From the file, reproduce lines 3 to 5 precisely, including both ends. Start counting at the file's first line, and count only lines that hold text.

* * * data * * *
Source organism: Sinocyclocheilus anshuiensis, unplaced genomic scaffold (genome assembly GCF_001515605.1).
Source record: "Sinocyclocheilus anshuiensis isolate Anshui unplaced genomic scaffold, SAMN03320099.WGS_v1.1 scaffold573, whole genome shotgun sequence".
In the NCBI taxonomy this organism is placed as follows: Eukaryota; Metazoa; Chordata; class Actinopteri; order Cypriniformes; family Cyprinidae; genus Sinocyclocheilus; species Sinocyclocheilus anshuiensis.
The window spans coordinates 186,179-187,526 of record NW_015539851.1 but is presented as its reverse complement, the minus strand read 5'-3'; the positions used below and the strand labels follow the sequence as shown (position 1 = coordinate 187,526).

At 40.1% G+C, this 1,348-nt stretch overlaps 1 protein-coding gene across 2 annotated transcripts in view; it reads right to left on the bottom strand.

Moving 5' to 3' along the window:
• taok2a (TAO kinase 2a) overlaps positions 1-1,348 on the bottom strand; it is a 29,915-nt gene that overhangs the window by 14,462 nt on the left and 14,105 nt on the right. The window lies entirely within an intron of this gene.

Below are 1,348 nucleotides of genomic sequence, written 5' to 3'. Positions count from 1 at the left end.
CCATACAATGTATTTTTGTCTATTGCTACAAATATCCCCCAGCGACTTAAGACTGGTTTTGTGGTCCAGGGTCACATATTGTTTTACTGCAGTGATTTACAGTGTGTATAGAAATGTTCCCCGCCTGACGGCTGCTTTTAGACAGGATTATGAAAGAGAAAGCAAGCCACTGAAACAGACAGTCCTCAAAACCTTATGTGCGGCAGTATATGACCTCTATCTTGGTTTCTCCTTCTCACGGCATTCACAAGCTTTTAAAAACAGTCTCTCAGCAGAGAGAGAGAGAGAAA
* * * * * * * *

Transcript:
In the NCBI taxonomy this organism is placed as follows: Eukaryota; Metazoa; Chordata; class Actinopteri; order Cypriniformes; family Cyprinidae; genus Sinocyclocheilus; species Sinocyclocheilus anshuiensis.
The window spans coordinates 186,179-187,526 of record NW_015539851.1 but is presented as its reverse complement, the minus strand read 5'-3'; the positions used below and the strand labels follow the sequence as shown (position 1 = coordinate 187,526).

At 40.1% G+C, this 1,348-nt stretch overlaps 1 protein-coding gene across 2 annotated transcripts in view; it reads right to left on the bottom strand.